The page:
Liked by 1 person

  17. You’re very fortunate to have had rain. We’ve had a couple of showers in just over two months.

    These stories are wonderful. My grandmother (I only knew one as the other died before I was born) was as English as I am, so something like this would never have happened.

    Liked by 1 person

      1. Yes, very remarkable. I’ve been contemplating writing about my grandmother and the amazing things she did to help people during the Depression. Gives me chills. I’m just afraid I won’t do her justice, but I’m going to try.

        Liked by 1 person

          1. thanks, Dan. Thankfully, my mother wrote a book of her life’s story but never published it. I have that book and I’m going to do something with it. I cried when I read it. I’m almost afraid to re-enter her world of pain and saddness. Too close to home.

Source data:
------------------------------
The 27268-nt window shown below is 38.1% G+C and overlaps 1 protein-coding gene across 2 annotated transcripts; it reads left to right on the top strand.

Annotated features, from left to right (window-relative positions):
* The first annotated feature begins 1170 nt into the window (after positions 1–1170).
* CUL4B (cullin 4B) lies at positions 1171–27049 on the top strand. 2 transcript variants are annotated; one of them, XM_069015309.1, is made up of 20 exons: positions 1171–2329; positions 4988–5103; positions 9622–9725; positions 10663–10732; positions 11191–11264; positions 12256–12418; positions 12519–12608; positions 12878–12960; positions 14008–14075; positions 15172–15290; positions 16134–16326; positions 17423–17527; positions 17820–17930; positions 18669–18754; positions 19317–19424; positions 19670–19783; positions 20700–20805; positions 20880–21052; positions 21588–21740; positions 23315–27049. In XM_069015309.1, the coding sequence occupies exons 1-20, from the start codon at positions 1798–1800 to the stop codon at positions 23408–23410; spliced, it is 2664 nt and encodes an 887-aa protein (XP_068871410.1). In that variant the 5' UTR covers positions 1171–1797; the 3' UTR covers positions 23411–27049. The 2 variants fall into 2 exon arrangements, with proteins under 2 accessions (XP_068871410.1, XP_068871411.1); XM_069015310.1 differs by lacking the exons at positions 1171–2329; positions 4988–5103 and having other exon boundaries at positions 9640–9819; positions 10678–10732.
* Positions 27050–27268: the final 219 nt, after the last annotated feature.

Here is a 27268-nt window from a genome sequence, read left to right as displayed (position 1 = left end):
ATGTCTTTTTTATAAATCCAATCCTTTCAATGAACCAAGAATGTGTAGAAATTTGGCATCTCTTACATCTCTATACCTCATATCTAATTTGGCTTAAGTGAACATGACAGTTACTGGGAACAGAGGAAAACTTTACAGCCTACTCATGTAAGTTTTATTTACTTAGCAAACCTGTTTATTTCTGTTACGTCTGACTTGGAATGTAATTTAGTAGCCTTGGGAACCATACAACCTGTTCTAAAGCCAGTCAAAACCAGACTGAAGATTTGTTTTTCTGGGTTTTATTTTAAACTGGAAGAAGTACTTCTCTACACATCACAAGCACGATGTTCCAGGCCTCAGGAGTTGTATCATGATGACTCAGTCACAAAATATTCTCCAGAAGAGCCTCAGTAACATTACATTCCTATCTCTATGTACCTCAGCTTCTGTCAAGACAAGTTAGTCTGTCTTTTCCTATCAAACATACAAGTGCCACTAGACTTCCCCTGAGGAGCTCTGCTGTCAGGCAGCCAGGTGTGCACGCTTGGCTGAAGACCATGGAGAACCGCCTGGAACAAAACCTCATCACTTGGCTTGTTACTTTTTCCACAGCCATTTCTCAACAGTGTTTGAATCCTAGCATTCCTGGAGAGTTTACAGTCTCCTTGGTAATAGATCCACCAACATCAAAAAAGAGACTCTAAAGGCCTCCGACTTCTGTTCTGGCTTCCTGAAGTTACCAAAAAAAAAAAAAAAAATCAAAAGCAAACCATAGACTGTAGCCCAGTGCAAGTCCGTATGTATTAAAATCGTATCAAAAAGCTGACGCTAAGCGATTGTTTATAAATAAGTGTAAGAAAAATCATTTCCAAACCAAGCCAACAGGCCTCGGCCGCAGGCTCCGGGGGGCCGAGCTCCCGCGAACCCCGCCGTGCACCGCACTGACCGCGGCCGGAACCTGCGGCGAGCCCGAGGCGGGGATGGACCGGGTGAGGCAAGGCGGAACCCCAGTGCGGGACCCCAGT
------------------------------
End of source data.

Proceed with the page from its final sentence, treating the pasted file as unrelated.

Liked by 1 person

  18. So glad I didn’t delete the old posts in my Inbox! I love your story, Dan. Your family’s story is like so many in this country. I relate to your grandmother, of course.
    I too was given some kind of biblical name. Eve would have been better than Evelyne if only my parents had anticipated my move to the States.
    Which I use when I order a coffee or anything at a counter:)

    Liked by 1 person